“Our (New Farnley) players are going home and watching almost the full game on YouTube on a Saturday night! It’s also good for analysing: seeing how did I get out? Lads like to see what they’ve done, hitting sixes and getting wickets.”
On the MyActionReplay website, it is possible to filter video content by team and player name to see all the moments you were personally involved in during the day, whether batting or bowling.
Whilst the players can get all of their replays via myactionreplay.com, authorised users at the clubs are able to use the online MAR ‘studio’ in order to get enhanced ‘power’ access to create clip compilations and post to social media all with the click of a button.
This is the exact same solution that the county clubs have been using to post replays to social that have become so popular and MyActionReplay has been a leader in this particular field.
Paul Hutchison is New Farnley’s Coach (as well as working with Essex County Cricket Club) and uses the video analysis to show players tweaks to their game in terms of technique. Or, in one case, just an off-stump guard to a particular bowler that would minimise the risk of LBW.
The above clip is 17-year-old spinner Sam Barraclough dismissing Yorkshire batsman Harry Brook, playing for Bradford & Bingley.
Many of us learn best visually and it is easier to grasp a subtle body movement like a head position for batting or bowling by watching a few balls. It can empower players to become better but also be used by coaches to explain ideas to seniors and juniors.
The MyActionReplay social channels also do a weekly breakdown of a moment captured in club cricket to analyse and discuss. Or in this case, just have a laugh!
— Winton Cricket (@WintonCricket) June 16, 2019
What live streaming neatly achieves is a source of entertainment, allied with regular insights for player improvement.
In the case of New Farnley, the bowling of Mark Lawson was highlighted by former New Zealand international Grant Elliott on Twitter, after My Action Replay had done a breakdown in their online studio.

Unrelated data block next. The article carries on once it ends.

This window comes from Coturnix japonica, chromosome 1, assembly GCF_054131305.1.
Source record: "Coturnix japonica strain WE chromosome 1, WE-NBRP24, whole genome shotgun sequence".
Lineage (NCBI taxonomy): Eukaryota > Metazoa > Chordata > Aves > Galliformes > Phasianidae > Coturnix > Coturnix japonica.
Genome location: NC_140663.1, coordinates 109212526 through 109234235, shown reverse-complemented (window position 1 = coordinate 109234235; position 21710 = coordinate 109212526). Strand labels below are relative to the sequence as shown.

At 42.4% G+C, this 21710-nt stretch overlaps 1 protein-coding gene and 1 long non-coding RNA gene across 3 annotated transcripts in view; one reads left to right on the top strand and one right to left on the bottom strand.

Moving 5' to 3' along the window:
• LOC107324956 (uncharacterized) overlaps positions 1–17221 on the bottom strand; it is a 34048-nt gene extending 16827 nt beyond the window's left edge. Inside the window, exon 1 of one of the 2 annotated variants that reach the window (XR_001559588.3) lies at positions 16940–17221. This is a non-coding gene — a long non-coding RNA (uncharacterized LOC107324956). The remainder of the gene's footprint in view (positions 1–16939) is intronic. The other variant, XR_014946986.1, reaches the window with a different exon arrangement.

Ball before. Lovely drift, dip and sharp movement from an almost perfect leg spin delivery that just misses everything. pic.twitter.com/AVOl8ZgVjM
— My Action Replay (@MyActionReplay) May 19, 2019
There is an initial outlay for a cricket club in buying the equipment and setting it up but it requires minimal maintenance.
The truth is it will be too expensive for some clubs but many out there could fund cricket streaming, if persuaded by its advantages.
Buying the camera and router equipment will cost a club in the region of £1,000 with an ongoing £30 a month licence fee. If your club is interested, get in touch this season!
It is undeniably the case that this can improve participation and interest in your club which would help with grant applications.
Through their YouTube channel, New Farnley can say exactly how many people watch the footage and with plans for a broadcast partner with their logo top right, there’s a prime spot for an advertiser.
By mid-June, New Farnley had almost 35,000 minutes of their cricket watched this season (which equates to around 600 hours) so sponsorship potential is massive. Furthermore, clips of wickets or highlights could be tweeted with companies tagged in.
Interested? Talk to My Action Replay
I think cricket clubs should be open to what cricket streaming can achieve for them. The games are recorded for future viewing and club cricket broadcast online neatly achieves both a source of entertainment and useful promotion, allied with regular insights for player improvement.
Visit My Action Replay via myactionreplay.com to see video clips from counties, clubs and schools and contact them on 0845 838 7427 or email Sam with any questions.
**This is a sponsored article for My Action Replay Ltd – if the mood takes you, click to read Cricket Yorkshire’s policy on sponsored content**